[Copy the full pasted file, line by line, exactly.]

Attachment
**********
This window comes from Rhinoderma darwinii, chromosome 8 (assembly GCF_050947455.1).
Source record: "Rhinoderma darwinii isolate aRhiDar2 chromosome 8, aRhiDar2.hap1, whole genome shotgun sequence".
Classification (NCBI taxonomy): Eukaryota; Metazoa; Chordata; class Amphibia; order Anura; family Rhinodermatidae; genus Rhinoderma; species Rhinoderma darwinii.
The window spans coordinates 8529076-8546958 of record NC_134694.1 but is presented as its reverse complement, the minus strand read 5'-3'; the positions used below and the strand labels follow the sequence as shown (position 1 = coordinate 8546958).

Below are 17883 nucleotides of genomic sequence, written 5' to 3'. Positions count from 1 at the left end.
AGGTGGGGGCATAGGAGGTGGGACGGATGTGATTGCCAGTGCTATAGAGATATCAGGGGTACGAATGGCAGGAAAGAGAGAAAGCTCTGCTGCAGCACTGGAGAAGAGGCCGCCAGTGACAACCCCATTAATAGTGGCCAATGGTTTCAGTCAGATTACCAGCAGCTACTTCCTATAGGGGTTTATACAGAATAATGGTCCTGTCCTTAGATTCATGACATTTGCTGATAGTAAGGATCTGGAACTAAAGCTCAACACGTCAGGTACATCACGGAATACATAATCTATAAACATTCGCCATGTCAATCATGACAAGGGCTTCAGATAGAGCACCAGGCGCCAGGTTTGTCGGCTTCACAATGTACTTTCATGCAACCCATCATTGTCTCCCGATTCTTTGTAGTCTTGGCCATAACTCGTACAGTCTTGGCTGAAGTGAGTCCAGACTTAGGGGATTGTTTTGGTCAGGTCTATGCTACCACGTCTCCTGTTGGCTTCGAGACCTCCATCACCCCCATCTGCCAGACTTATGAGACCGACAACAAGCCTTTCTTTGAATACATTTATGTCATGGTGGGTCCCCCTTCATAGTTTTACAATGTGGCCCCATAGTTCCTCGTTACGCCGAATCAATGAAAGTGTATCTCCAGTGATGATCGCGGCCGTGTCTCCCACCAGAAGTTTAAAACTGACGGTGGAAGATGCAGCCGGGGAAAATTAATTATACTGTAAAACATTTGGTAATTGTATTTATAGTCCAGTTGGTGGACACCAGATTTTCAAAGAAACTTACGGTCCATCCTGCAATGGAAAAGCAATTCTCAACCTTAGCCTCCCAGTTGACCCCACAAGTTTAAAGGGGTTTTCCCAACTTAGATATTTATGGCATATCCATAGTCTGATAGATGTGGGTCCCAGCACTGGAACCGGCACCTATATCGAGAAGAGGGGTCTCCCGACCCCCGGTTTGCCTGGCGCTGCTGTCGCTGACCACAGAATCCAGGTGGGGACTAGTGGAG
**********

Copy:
This window comes from Rhinoderma darwinii, chromosome 8 (assembly GCF_050947455.1).
Source record: "Rhinoderma darwinii isolate aRhiDar2 chromosome 8, aRhiDar2.hap1, whole genome shotgun sequence".
Classification (NCBI taxonomy): Eukaryota; Metazoa; Chordata; class Amphibia; order Anura; family Rhinodermatidae; genus Rhinoderma; species Rhinoderma darwinii.
The window spans coordinates 8529076-8546958 of record NC_134694.1 but is presented as its reverse complement, the minus strand read 5'-3'; the positions used below and the strand labels follow the sequence as shown (position 1 = coordinate 8546958).

Below are 17883 nucleotides of genomic sequence, written 5' to 3'. Positions count from 1 at the left end.
AGGTGGGGGCATAGGAGGTGGGACGGATGTGATTGCCAGTGCTATAGAGATATCAGGGGTACGAATGGCAGGAAAGAGAGAAAGCTCTGCTGCAGCACTGGAGAAGAGGCCGCCAGTGACAACCCCATTAATAGTGGCCAATGGTTTCAGTCAGATTACCAGCAGCTACTTCCTATAGGGGTTTATACAGAATAATGGTCCTGTCCTTAGATTCATGACATTTGCTGATAGTAAGGATCTGGAACTAAAGCTCAACACGTCAGGTACATCACGGAATACATAATCTATAAACATTCGCCATGTCAATCATGACAAGGGCTTCAGATAGAGCACCAGGCGCCAGGTTTGTCGGCTTCACAATGTACTTTCATGCAACCCATCATTGTCTCCCGATTCTTTGTAGTCTTGGCCATAACTCGTACAGTCTTGGCTGAAGTGAGTCCAGACTTAGGGGATTGTTTTGGTCAGGTCTATGCTACCACGTCTCCTGTTGGCTTCGAGACCTCCATCACCCCCATCTGCCAGACTTATGAGACCGACAACAAGCCTTTCTTTGAATACATTTATGTCATGGTGGGTCCCCCTTCATAGTTTTACAATGTGGCCCCATAGTTCCTCGTTACGCCGAATCAATGAAAGTGTATCTCCAGTGATGATCGCGGCCGTGTCTCCCACCAGAAGTTTAAAACTGACGGTGGAAGATGCAGCCGGGGAAAATTAATTATACTGTAAAACATTTGGTAATTGTATTTATAGTCCAGTTGGTGGACACCAGATTTTCAAAGAAACTTACGGTCCATCCTGCAATGGAAAAGCAATTCTCAACCTTAGCCTCCCAGTTGACCCCACAAGTTTAAAGGGGTTTTCCCAACTTAGATATTTATGGCATATCCATAGTCTGATAGATGTGGGTCCCAGCACTGGAACCGGCACCTATATCGAGAAGAGGGGTCTCCCGACCCCCGGTTTGCCTGGCGCTGCTGTCGCTGACCACAGAATCCAGGTGGGGACTAGTGGAG